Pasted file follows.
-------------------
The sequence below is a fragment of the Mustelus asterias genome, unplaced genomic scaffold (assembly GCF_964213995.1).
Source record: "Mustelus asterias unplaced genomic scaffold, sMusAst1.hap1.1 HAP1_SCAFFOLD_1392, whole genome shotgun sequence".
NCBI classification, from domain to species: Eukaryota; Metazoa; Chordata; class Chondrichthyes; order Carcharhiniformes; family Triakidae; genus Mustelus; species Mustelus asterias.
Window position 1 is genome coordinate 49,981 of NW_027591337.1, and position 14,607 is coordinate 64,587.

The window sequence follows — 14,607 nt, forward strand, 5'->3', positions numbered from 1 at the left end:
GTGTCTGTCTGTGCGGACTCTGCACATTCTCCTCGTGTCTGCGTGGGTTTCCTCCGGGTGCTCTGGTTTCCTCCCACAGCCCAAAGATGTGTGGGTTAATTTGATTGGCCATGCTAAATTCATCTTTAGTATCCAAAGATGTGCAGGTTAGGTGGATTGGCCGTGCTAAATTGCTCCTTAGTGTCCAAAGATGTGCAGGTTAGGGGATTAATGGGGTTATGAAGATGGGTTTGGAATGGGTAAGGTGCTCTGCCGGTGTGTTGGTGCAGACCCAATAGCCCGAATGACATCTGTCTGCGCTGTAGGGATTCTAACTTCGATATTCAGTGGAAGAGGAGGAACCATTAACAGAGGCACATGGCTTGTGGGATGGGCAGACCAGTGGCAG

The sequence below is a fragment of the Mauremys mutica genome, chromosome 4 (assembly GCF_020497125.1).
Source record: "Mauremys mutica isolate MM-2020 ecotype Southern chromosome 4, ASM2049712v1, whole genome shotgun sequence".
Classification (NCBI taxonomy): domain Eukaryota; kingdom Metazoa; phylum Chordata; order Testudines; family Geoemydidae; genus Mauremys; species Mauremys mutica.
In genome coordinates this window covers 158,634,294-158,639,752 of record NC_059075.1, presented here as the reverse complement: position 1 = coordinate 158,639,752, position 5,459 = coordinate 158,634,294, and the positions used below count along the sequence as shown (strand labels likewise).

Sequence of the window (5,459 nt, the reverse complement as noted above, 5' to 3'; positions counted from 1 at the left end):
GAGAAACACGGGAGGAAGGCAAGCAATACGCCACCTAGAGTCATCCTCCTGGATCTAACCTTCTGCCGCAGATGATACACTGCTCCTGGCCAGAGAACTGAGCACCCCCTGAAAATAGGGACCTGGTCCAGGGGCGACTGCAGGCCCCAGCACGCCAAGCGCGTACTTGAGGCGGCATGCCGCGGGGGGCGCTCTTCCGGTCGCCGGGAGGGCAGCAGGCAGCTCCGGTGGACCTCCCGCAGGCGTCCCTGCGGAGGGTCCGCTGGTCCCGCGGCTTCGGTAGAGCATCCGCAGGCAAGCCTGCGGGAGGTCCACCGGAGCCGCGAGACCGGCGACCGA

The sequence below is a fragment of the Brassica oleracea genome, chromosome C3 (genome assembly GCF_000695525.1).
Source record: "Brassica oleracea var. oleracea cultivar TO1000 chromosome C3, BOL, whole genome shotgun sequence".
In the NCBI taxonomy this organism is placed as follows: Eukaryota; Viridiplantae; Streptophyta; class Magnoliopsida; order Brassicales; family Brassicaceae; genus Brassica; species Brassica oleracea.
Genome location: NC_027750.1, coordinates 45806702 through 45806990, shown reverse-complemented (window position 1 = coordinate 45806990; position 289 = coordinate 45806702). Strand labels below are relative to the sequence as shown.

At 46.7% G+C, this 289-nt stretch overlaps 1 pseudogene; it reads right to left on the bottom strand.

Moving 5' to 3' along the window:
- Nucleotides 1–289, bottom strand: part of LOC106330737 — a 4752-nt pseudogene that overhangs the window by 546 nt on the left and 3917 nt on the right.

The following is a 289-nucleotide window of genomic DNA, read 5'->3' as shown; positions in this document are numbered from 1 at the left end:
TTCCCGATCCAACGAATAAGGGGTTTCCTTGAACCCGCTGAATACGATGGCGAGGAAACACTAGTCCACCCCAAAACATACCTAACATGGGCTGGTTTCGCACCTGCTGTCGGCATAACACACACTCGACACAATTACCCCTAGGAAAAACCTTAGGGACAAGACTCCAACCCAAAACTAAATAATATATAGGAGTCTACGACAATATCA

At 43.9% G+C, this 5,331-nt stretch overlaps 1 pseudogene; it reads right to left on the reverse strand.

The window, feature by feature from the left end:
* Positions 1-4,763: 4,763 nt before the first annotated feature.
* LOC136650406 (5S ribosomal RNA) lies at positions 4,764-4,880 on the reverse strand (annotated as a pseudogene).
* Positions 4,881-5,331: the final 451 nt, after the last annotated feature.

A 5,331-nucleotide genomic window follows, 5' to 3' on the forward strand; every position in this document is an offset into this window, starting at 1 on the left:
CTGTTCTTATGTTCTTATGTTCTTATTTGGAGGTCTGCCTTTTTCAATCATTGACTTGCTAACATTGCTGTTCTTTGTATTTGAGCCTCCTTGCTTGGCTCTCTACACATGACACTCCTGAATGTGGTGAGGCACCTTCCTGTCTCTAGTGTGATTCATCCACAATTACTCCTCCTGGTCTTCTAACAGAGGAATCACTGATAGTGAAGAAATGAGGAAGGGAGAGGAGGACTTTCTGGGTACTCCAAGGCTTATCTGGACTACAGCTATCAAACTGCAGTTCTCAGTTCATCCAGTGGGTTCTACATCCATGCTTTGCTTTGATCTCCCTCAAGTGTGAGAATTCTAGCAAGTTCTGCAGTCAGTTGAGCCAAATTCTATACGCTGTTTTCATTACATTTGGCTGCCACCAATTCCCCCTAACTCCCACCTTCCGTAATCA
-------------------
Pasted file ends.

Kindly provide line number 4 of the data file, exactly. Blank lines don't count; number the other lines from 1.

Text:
Window position 1 is genome coordinate 49,981 of NW_027591337.1, and position 14,607 is coordinate 64,587.